Australasian Figbird  

SCIENTIFIC NAME: Sphecotheres vieilloti

Australasian Figbird

The Australasian Figbird, also known as the Green Figbird is a conspicuous, medium-sized passerine bird. It was formerly considered as a subspecies of the Green Figbird and referred to as simply the Figbird.


S. v. salvadorii (Sharpe, 1877) - Originally described as a separate species. Found in south-eastern New Guinea.

S. v. cucullatus  (Rosenberg, HKB, 1866) -  Originally described as a separate species. Found on Kai Islands (off south-western New Guinea). Possibly a junior synonym of S. v. flaviventris

S. v. ashbyi (Mathews, 1912) - Found in northern Western Australia and Northern Territory, Australia.

Yellow figbird (S. v. flaviventris) (Gould, 1850) - Originally described as a separate species. Alternatively named the Northern Figbird. Found in north-eastern Australia and Torres Strait Islands.

S. v. vieilloti (Vigors & Horsfield, 1827) - Found in eastern Australia.

This species has a total length of 10.6 - 11.6 inches. It is sexually dimorphic, and the racial differences are almost entirely limited to the male.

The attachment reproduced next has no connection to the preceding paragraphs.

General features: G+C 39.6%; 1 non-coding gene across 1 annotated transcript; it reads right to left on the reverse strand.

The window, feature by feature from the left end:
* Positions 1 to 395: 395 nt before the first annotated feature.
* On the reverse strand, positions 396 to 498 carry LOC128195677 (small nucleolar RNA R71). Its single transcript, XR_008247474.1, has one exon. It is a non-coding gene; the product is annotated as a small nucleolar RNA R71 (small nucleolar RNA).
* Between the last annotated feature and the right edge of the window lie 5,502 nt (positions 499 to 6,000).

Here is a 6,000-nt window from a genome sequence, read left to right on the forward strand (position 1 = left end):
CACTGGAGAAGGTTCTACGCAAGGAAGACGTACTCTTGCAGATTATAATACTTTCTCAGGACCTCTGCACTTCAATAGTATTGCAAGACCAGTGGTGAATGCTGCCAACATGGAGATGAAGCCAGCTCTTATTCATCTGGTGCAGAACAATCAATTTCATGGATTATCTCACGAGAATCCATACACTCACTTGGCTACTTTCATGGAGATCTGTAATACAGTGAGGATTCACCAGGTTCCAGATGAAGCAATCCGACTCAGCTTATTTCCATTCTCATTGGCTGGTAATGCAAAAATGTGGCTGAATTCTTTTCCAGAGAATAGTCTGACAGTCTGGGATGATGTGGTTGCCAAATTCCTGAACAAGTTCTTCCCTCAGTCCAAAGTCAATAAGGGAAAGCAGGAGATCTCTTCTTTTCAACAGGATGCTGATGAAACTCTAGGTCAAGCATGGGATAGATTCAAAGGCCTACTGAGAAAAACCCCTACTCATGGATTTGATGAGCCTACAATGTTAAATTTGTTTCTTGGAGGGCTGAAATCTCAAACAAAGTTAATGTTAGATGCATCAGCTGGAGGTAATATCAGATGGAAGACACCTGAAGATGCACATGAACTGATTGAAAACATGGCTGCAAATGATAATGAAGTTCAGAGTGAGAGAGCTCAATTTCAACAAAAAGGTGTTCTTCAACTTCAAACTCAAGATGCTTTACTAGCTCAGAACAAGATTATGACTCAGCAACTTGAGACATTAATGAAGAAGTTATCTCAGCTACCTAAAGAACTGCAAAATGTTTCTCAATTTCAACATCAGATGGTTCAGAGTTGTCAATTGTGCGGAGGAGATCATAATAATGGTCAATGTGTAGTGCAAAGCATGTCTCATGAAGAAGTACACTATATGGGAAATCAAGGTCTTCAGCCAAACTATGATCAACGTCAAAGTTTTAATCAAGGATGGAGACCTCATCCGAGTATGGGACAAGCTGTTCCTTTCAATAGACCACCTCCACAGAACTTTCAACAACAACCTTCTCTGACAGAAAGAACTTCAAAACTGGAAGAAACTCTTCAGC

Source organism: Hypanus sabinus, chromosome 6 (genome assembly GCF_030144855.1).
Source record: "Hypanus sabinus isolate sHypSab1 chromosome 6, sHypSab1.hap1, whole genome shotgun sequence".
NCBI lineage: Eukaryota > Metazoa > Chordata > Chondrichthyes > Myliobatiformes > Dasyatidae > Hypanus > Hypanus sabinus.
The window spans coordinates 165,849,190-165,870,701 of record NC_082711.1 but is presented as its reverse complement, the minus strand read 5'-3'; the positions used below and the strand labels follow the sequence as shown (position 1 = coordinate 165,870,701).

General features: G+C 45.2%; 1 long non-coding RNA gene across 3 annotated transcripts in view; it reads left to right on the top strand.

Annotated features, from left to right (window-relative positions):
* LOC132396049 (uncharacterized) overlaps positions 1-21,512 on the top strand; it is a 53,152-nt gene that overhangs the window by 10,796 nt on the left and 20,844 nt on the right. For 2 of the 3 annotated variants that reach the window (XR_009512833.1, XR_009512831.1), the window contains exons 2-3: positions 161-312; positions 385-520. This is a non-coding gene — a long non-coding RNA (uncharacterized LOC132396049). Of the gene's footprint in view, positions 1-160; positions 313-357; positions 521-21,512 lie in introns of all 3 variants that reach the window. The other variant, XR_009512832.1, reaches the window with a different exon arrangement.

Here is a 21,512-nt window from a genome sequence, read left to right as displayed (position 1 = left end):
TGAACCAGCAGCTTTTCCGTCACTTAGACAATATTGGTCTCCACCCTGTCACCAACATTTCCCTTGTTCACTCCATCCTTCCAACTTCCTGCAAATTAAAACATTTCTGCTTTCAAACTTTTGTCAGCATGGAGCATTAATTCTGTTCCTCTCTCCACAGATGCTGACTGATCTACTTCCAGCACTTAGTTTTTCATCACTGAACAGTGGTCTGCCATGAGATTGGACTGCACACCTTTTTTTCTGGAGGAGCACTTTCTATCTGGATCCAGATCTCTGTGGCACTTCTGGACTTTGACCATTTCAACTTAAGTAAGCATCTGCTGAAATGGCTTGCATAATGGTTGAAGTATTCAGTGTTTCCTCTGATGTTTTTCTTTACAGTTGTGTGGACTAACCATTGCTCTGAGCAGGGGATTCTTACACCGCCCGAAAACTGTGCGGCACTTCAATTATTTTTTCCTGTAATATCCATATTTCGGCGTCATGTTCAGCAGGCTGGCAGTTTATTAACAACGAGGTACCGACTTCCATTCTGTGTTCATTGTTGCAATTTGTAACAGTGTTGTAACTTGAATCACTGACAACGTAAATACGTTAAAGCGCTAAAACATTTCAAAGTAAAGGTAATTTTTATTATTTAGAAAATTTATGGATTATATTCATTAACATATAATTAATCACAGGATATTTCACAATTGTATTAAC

Males of all subspecies have a black tail with broad white tips to the outer rectrices, white crissum (the undertail coverts surrounding the cloaca), blackish primaries, a black head, distinct bright red facial skin, a black bill with a red base, and pinkish legs. Body is largely olive-green, and throat, neck and chest are gray.

Females are drab-colored, being dull brownish above, and white below with strong dark streaking. They have grayish facial skin, and a grayish-black bill.

Juveniles resemble females, but the streaking below is typically not as strong.

CALL: They make a large number of different short calls, and are also able to mimic the voice of other birds, for example parrots and other species of orioles.

SONG: Consists of a series of simple whistles.

They are largely frugivorous, but also take small insects, nectar and small seeds.

Lives in rainforests and wet sclerophyll forests, but is often found in urban parks and gardens, particularly those with figs and other fruit-producing trees.

Occurs across coastal regions of northern and eastern Australia from the Kimberley region in Western Australia around to the New South Wales/Victoria border.

Nest is a flimsy saucer-shaped structure made from plant-material, and usually placed relatively high in a tree. The female lays 2 - 4 eggs. Both sexes incubate the eggs for 16 - 17 days.



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